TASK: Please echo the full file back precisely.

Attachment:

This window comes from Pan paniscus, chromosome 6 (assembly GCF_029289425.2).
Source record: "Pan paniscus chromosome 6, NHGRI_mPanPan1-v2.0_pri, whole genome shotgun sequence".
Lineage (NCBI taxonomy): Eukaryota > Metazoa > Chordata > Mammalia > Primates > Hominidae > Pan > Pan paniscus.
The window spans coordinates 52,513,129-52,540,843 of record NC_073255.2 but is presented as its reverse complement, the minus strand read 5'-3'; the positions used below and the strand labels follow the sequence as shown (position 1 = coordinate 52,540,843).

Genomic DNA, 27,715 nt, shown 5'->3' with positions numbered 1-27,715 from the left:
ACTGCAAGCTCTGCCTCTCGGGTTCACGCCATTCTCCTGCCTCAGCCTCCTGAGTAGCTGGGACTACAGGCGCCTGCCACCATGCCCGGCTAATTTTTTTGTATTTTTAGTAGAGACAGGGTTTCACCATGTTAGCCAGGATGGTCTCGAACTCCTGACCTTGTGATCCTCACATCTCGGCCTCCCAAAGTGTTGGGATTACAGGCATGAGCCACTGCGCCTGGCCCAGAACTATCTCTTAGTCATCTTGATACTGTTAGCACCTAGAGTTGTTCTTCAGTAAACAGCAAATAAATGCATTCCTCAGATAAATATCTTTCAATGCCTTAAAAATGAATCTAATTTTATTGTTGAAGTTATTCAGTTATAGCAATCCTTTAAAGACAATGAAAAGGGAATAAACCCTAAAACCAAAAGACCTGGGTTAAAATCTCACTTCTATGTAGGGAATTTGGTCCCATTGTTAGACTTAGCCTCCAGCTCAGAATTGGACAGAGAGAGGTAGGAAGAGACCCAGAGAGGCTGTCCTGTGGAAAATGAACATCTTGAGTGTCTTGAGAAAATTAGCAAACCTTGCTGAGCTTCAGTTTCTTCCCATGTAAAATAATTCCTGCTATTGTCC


This window comes from Pan paniscus, chromosome 6 (assembly GCF_029289425.2).
Source record: "Pan paniscus chromosome 6, NHGRI_mPanPan1-v2.0_pri, whole genome shotgun sequence".
Lineage (NCBI taxonomy): Eukaryota > Metazoa > Chordata > Mammalia > Primates > Hominidae > Pan > Pan paniscus.
The window spans coordinates 52,513,129-52,540,843 of record NC_073255.2 but is presented as its reverse complement, the minus strand read 5'-3'; the positions used below and the strand labels follow the sequence as shown (position 1 = coordinate 52,540,843).

Genomic DNA, 27,715 nt, shown 5'->3' with positions numbered 1-27,715 from the left:
ACTGCAAGCTCTGCCTCTCGGGTTCACGCCATTCTCCTGCCTCAGCCTCCTGAGTAGCTGGGACTACAGGCGCCTGCCACCATGCCCGGCTAATTTTTTTGTATTTTTAGTAGAGACAGGGTTTCACCATGTTAGCCAGGATGGTCTCGAACTCCTGACCTTGTGATCCTCACATCTCGGCCTCCCAAAGTGTTGGGATTACAGGCATGAGCCACTGCGCCTGGCCCAGAACTATCTCTTAGTCATCTTGATACTGTTAGCACCTAGAGTTGTTCTTCAGTAAACAGCAAATAAATGCATTCCTCAGATAAATATCTTTCAATGCCTTAAAAATGAATCTAATTTTATTGTTGAAGTTATTCAGTTATAGCAATCCTTTAAAGACAATGAAAAGGGAATAAACCCTAAAACCAAAAGACCTGGGTTAAAATCTCACTTCTATGTAGGGAATTTGGTCCCATTGTTAGACTTAGCCTCCAGCTCAGAATTGGACAGAGAGAGGTAGGAAGAGACCCAGAGAGGCTGTCCTGTGGAAAATGAACATCTTGAGTGTCTTGAGAAAATTAGCAAACCTTGCTGAGCTTCAGTTTCTTCCCATGTAAAATAATTCCTGCTATTGTCC